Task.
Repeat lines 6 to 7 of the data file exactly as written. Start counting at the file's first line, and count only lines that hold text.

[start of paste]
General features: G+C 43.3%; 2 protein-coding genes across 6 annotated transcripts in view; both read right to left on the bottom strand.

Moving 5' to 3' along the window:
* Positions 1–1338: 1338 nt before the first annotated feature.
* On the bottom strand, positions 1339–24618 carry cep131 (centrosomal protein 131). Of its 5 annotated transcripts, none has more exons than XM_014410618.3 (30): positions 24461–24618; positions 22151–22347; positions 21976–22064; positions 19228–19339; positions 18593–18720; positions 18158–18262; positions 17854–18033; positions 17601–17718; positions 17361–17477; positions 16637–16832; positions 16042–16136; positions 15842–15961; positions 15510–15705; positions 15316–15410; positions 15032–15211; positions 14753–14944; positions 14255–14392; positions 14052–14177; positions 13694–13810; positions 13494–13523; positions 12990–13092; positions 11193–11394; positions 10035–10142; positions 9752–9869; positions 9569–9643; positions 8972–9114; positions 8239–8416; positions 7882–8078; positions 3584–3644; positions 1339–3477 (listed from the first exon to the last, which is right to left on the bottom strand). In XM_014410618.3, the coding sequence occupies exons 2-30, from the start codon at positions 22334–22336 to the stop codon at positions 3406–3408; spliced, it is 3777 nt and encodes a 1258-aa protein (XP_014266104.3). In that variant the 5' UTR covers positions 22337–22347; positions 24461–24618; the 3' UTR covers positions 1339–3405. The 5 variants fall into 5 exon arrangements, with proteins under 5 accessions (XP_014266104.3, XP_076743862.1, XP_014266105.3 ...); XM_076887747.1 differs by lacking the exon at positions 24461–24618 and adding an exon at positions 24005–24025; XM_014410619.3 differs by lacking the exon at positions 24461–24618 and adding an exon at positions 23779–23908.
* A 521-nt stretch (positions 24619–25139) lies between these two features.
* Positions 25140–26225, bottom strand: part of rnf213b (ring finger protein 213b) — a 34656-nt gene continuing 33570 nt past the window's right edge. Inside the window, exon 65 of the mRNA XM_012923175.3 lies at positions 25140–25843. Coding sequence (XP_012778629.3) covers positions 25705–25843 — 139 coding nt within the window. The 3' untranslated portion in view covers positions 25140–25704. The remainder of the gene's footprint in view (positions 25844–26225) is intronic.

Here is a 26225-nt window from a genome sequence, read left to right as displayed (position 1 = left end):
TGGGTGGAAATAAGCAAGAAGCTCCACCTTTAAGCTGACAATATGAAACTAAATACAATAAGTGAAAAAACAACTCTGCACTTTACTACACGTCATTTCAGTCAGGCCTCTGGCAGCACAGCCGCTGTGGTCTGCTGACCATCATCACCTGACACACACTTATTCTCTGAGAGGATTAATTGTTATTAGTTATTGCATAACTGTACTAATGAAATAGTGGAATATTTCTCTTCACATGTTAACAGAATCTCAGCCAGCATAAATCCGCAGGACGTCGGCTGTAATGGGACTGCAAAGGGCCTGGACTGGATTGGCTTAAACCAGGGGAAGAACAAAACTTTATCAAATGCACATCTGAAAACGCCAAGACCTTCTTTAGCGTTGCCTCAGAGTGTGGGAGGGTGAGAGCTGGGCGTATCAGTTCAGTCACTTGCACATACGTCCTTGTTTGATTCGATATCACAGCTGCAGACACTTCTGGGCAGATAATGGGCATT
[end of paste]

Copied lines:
* Positions 25140–26225, bottom strand: part of rnf213b (ring finger protein 213b) — a 34656-nt gene continuing 33570 nt past the window's right edge. Inside the window, exon 65 of the mRNA XM_012923175.3 lies at positions 25140–25843. Coding sequence (XP_012778629.3) covers positions 25705–25843 — 139 coding nt within the window. The 3' untranslated portion in view covers positions 25140–25704. The remainder of the gene's footprint in view (positions 25844–26225) is intronic.

Here is a 26225-nt window from a genome sequence, read left to right as displayed (position 1 = left end):